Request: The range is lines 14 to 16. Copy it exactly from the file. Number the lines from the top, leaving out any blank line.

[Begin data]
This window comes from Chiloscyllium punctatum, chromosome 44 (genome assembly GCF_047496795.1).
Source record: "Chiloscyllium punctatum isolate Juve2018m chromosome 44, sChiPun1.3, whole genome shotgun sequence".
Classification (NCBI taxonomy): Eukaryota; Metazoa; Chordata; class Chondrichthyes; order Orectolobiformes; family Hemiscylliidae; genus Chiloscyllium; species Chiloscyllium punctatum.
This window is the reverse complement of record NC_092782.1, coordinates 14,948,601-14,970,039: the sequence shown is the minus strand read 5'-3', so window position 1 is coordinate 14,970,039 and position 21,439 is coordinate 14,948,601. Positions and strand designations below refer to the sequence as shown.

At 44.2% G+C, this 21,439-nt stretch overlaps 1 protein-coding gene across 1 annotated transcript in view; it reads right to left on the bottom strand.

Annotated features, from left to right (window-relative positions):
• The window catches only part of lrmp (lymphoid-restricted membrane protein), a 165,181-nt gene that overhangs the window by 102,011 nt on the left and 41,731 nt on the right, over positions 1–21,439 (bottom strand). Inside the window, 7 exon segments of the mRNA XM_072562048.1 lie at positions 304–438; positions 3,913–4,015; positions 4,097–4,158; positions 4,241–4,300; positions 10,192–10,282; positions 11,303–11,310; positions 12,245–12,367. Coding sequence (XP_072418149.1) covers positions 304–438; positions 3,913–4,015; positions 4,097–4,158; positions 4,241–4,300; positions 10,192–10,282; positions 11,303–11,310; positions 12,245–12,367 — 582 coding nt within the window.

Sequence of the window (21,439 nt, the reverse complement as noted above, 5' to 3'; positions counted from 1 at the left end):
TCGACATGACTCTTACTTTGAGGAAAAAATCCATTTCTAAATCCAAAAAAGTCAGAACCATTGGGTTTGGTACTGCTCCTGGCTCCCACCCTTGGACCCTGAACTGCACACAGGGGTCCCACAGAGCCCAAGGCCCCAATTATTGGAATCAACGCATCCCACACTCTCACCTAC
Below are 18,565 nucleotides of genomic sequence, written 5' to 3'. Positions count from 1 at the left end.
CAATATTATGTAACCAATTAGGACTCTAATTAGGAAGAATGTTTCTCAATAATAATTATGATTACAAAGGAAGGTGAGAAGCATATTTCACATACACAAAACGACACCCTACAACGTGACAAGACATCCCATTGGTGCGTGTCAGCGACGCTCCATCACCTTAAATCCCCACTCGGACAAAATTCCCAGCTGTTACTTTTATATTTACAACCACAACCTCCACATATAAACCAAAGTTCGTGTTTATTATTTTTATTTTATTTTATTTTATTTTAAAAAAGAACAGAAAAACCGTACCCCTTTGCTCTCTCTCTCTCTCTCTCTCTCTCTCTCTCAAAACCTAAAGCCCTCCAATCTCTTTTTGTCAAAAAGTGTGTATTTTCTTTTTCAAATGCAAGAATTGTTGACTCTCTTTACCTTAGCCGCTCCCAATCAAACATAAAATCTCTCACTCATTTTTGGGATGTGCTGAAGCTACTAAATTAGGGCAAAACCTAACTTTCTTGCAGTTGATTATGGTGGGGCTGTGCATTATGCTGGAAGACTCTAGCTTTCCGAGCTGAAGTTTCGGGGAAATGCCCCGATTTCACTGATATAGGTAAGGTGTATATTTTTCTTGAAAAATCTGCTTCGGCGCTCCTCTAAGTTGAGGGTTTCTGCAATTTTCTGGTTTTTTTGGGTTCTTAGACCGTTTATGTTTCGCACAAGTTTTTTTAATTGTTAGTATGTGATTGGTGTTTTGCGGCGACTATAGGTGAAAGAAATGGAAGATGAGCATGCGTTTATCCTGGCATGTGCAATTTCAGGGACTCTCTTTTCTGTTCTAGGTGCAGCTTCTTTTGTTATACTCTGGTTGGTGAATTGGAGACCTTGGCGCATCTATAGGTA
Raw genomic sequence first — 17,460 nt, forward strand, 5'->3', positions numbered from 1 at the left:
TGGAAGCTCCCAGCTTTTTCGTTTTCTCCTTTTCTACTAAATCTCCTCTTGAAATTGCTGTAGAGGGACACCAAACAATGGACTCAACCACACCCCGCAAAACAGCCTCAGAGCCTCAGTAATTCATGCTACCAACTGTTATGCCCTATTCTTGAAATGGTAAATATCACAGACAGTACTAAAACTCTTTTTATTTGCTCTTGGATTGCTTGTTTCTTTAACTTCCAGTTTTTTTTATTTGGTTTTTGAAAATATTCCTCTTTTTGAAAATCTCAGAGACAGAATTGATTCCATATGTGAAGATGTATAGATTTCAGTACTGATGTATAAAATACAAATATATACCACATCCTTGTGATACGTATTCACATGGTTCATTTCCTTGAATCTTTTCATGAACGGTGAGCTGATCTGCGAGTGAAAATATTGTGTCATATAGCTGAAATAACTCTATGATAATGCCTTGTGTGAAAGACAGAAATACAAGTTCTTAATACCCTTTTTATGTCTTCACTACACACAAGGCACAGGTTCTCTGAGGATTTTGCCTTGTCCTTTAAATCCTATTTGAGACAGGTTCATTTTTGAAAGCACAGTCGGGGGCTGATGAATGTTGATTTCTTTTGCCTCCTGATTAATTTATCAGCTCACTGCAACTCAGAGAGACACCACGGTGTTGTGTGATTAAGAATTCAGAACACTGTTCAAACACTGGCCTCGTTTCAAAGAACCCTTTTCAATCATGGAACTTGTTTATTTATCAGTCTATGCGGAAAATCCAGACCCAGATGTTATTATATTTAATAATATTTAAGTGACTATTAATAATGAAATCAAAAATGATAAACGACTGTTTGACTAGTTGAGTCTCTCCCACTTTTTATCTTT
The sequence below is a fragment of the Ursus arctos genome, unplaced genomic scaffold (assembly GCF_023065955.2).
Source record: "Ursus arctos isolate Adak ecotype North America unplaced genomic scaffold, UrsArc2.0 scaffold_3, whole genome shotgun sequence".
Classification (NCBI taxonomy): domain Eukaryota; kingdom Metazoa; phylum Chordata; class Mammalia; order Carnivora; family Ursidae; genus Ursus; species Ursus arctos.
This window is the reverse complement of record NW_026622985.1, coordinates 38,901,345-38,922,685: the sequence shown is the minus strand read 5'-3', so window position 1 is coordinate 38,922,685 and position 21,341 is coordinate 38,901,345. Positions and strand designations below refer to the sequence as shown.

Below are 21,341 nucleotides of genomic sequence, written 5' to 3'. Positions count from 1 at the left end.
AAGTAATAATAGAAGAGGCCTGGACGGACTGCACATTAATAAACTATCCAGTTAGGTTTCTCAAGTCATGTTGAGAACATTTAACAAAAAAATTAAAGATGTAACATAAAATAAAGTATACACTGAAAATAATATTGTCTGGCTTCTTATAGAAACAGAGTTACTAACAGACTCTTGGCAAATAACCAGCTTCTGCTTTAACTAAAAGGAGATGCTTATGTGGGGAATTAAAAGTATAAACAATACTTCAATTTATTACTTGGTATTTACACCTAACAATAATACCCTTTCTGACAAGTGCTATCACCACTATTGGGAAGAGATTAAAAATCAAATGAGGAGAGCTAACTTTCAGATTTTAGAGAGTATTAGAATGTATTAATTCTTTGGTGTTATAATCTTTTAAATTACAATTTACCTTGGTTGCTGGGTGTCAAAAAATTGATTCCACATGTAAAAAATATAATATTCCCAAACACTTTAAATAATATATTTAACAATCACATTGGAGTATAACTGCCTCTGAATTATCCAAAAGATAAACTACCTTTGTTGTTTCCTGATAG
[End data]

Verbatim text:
The sequence below is a fragment of the Ursus arctos genome, unplaced genomic scaffold (assembly GCF_023065955.2).
Source record: "Ursus arctos isolate Adak ecotype North America unplaced genomic scaffold, UrsArc2.0 scaffold_3, whole genome shotgun sequence".
Classification (NCBI taxonomy): domain Eukaryota; kingdom Metazoa; phylum Chordata; class Mammalia; order Carnivora; family Ursidae; genus Ursus; species Ursus arctos.